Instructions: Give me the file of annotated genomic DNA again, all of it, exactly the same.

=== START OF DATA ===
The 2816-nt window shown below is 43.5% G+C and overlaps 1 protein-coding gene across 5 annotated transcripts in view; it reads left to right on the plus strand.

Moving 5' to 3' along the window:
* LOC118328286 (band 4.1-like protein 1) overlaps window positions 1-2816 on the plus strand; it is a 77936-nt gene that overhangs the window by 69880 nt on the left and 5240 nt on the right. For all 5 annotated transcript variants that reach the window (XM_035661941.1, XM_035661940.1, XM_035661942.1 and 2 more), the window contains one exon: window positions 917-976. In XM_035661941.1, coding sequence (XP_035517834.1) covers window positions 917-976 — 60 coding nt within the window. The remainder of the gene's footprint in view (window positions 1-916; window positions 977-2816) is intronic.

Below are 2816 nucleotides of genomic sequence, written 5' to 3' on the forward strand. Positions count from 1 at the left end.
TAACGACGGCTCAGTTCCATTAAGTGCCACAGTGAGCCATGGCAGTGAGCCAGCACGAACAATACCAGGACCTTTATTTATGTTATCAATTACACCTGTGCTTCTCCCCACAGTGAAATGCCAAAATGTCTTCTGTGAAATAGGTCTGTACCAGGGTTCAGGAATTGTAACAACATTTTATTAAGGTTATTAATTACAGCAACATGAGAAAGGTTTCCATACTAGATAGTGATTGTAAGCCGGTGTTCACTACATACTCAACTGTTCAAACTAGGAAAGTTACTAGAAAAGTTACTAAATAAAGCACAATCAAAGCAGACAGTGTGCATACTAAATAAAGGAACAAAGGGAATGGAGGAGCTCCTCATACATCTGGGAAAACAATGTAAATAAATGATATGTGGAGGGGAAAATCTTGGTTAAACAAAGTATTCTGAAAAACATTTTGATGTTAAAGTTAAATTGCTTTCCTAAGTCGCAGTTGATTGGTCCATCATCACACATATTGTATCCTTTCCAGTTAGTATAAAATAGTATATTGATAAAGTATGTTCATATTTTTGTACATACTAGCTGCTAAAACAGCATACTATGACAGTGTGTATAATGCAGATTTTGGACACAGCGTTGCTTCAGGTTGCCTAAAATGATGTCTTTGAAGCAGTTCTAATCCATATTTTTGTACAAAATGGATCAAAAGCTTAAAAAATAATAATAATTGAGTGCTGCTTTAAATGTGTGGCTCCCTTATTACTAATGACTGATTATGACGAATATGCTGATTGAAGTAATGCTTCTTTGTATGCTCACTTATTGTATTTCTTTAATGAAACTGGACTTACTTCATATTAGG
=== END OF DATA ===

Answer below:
The 2816-nt window shown below is 43.5% G+C and overlaps 1 protein-coding gene across 5 annotated transcripts in view; it reads left to right on the plus strand.

Moving 5' to 3' along the window:
* LOC118328286 (band 4.1-like protein 1) overlaps window positions 1-2816 on the plus strand; it is a 77936-nt gene that overhangs the window by 69880 nt on the left and 5240 nt on the right. For all 5 annotated transcript variants that reach the window (XM_035661941.1, XM_035661940.1, XM_035661942.1 and 2 more), the window contains one exon: window positions 917-976. In XM_035661941.1, coding sequence (XP_035517834.1) covers window positions 917-976 — 60 coding nt within the window. The remainder of the gene's footprint in view (window positions 1-916; window positions 977-2816) is intronic.

Below are 2816 nucleotides of genomic sequence, written 5' to 3' on the forward strand. Positions count from 1 at the left end.
TAACGACGGCTCAGTTCCATTAAGTGCCACAGTGAGCCATGGCAGTGAGCCAGCACGAACAATACCAGGACCTTTATTTATGTTATCAATTACACCTGTGCTTCTCCCCACAGTGAAATGCCAAAATGTCTTCTGTGAAATAGGTCTGTACCAGGGTTCAGGAATTGTAACAACATTTTATTAAGGTTATTAATTACAGCAACATGAGAAAGGTTTCCATACTAGATAGTGATTGTAAGCCGGTGTTCACTACATACTCAACTGTTCAAACTAGGAAAGTTACTAGAAAAGTTACTAAATAAAGCACAATCAAAGCAGACAGTGTGCATACTAAATAAAGGAACAAAGGGAATGGAGGAGCTCCTCATACATCTGGGAAAACAATGTAAATAAATGATATGTGGAGGGGAAAATCTTGGTTAAACAAAGTATTCTGAAAAACATTTTGATGTTAAAGTTAAATTGCTTTCCTAAGTCGCAGTTGATTGGTCCATCATCACACATATTGTATCCTTTCCAGTTAGTATAAAATAGTATATTGATAAAGTATGTTCATATTTTTGTACATACTAGCTGCTAAAACAGCATACTATGACAGTGTGTATAATGCAGATTTTGGACACAGCGTTGCTTCAGGTTGCCTAAAATGATGTCTTTGAAGCAGTTCTAATCCATATTTTTGTACAAAATGGATCAAAAGCTTAAAAAATAATAATAATTGAGTGCTGCTTTAAATGTGTGGCTCCCTTATTACTAATGACTGATTATGACGAATATGCTGATTGAAGTAATGCTTCTTTGTATGCTCACTTATTGTATTTCTTTAATGAAACTGGACTTACTTCATATTAGG